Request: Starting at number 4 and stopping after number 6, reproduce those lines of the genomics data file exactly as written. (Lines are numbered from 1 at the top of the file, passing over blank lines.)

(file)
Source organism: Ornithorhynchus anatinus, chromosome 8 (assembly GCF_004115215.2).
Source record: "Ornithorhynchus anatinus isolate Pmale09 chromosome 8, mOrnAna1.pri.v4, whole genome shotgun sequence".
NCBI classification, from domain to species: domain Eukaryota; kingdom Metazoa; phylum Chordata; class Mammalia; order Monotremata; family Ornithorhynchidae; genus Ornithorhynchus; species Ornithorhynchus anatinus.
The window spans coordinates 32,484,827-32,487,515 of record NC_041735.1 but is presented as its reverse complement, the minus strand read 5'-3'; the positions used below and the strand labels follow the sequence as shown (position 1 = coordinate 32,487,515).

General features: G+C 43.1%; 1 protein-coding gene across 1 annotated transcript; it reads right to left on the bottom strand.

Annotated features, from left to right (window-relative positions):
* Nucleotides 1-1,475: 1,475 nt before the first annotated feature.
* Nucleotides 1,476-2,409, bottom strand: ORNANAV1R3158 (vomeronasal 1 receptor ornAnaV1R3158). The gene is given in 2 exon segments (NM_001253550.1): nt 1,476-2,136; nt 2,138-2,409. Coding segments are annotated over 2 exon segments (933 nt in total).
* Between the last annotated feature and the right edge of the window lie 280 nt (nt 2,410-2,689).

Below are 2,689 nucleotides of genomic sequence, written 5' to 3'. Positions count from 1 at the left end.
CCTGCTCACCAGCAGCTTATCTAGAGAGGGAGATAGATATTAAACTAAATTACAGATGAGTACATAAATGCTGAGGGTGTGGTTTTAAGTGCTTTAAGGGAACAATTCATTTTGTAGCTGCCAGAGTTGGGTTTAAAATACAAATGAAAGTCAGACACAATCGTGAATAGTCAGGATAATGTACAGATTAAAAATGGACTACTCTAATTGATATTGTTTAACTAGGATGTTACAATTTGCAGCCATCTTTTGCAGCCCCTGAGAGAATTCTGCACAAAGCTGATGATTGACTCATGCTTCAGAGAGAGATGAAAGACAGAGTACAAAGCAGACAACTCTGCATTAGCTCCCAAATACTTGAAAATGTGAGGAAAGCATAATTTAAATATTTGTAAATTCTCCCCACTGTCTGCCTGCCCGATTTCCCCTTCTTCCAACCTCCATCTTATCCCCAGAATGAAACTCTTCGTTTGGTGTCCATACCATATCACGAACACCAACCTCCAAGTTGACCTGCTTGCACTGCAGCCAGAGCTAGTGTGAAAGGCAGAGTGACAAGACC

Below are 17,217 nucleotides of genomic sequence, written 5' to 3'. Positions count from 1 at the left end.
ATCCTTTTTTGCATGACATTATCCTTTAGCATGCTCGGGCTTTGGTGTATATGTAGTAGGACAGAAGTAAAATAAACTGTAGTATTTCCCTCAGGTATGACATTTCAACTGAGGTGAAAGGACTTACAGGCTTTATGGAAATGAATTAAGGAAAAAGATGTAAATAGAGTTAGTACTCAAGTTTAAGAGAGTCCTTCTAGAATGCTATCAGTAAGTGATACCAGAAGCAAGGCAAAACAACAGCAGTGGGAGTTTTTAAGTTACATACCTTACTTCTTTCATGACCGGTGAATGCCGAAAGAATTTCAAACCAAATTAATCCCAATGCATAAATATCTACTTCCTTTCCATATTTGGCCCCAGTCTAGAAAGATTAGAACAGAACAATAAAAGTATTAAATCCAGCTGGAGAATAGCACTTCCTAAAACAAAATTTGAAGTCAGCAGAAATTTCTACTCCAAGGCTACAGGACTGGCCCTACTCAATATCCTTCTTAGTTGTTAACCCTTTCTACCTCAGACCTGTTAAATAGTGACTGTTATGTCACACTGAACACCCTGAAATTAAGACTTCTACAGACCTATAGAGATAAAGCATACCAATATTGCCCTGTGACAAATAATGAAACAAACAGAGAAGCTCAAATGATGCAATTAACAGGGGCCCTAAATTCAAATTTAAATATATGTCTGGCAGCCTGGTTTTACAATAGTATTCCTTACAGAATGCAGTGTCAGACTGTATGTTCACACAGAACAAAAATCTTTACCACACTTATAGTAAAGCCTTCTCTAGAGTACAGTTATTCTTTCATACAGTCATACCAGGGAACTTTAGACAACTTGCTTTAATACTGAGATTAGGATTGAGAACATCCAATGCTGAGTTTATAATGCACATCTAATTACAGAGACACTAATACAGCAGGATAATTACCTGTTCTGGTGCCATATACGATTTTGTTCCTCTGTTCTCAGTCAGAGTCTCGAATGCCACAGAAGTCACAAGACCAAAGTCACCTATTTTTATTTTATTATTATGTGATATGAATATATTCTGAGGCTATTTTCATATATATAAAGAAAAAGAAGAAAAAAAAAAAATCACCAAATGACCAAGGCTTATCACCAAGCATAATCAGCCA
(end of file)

The window spans coordinates 32,484,827-32,487,515 of record NC_041735.1 but is presented as its reverse complement, the minus strand read 5'-3'; the positions used below and the strand labels follow the sequence as shown (position 1 = coordinate 32,487,515).

General features: G+C 43.1%; 1 protein-coding gene across 1 annotated transcript; it reads right to left on the bottom strand.

Annotated features, from left to right (window-relative positions):